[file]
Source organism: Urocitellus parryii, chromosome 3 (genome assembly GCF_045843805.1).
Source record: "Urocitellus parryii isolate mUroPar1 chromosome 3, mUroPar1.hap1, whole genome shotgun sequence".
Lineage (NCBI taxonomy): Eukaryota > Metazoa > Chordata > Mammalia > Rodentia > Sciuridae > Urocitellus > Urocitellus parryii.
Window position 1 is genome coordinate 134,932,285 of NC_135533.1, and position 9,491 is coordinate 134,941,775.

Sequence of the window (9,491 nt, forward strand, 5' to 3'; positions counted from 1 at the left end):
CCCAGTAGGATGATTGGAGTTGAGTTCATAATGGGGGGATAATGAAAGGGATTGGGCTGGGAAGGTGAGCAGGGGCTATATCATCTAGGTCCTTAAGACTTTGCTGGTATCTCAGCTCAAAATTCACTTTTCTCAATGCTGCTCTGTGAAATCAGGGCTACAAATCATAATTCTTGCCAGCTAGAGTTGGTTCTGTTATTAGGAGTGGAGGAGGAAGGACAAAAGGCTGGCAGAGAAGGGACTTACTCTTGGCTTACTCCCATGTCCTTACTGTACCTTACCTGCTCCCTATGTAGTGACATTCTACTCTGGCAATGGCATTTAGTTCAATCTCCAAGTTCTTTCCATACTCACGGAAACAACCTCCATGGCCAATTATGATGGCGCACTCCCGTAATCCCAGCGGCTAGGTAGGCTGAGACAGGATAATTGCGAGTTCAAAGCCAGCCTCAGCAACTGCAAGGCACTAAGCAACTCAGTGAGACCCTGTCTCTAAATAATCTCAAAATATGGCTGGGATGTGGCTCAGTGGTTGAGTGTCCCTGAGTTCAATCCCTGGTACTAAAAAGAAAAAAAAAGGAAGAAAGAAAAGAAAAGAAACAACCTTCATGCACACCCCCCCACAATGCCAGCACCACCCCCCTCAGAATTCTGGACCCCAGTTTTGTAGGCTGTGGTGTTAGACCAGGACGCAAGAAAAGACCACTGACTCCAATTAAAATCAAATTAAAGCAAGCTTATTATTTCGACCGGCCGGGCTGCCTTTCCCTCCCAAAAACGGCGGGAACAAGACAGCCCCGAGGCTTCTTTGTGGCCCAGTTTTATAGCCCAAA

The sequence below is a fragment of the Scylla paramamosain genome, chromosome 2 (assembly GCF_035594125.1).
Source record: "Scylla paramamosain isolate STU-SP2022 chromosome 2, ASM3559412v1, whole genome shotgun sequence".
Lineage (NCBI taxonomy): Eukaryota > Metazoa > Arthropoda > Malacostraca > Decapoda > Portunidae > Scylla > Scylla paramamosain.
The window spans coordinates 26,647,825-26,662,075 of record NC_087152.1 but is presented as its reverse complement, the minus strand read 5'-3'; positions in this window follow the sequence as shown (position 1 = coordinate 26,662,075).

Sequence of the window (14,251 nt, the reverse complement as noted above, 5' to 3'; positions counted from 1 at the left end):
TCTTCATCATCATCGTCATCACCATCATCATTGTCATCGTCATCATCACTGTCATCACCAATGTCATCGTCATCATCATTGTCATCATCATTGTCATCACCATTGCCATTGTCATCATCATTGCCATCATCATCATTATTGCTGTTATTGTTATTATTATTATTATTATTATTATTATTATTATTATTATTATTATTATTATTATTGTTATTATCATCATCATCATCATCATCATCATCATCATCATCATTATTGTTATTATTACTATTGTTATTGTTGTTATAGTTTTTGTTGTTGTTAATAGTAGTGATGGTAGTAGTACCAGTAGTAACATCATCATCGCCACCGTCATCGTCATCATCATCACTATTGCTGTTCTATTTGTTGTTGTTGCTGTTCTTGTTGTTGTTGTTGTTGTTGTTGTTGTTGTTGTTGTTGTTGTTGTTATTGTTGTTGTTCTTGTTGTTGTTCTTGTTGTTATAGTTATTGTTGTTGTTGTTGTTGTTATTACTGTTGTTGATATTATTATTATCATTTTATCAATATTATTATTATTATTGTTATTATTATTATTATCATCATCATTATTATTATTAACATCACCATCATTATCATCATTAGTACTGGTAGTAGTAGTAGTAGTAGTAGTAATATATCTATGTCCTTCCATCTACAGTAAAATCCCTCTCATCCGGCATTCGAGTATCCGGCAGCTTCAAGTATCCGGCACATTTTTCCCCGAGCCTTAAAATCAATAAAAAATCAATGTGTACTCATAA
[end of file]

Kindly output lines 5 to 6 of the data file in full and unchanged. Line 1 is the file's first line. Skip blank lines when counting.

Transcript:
Sequence of the window (9,491 nt, forward strand, 5' to 3'; positions counted from 1 at the left end):
CCCAGTAGGATGATTGGAGTTGAGTTCATAATGGGGGGATAATGAAAGGGATTGGGCTGGGAAGGTGAGCAGGGGCTATATCATCTAGGTCCTTAAGACTTTGCTGGTATCTCAGCTCAAAATTCACTTTTCTCAATGCTGCTCTGTGAAATCAGGGCTACAAATCATAATTCTTGCCAGCTAGAGTTGGTTCTGTTATTAGGAGTGGAGGAGGAAGGACAAAAGGCTGGCAGAGAAGGGACTTACTCTTGGCTTACTCCCATGTCCTTACTGTACCTTACCTGCTCCCTATGTAGTGACATTCTACTCTGGCAATGGCATTTAGTTCAATCTCCAAGTTCTTTCCATACTCACGGAAACAACCTCCATGGCCAATTATGATGGCGCACTCCCGTAATCCCAGCGGCTAGGTAGGCTGAGACAGGATAATTGCGAGTTCAAAGCCAGCCTCAGCAACTGCAAGGCACTAAGCAACTCAGTGAGACCCTGTCTCTAAATAATCTCAAAATATGGCTGGGATGTGGCTCAGTGGTTGAGTGTCCCTGAGTTCAATCCCTGGTACTAAAAAGAAAAAAAAAGGAAGAAAGAAAAGAAAAGAAACAACCTTCATGCACACCCCCCCACAATGCCAGCACCACCCCCCTCAGAATTCTGGACCCCAGTTTTGTAGGCTGTGGTGTTAGACCAGGACGCAAGAAAAGACCACTGACTCCAATTAAAATCAAATTAAAGCAAGCTTATTATTTCGACCGGCCGGGCTGCCTTTCCCTCCCAAAAACGGCGGGAACAAGACAGCCCCGAGGCTTCTTTGTGGCCCAGTTTTATAGCCCAAA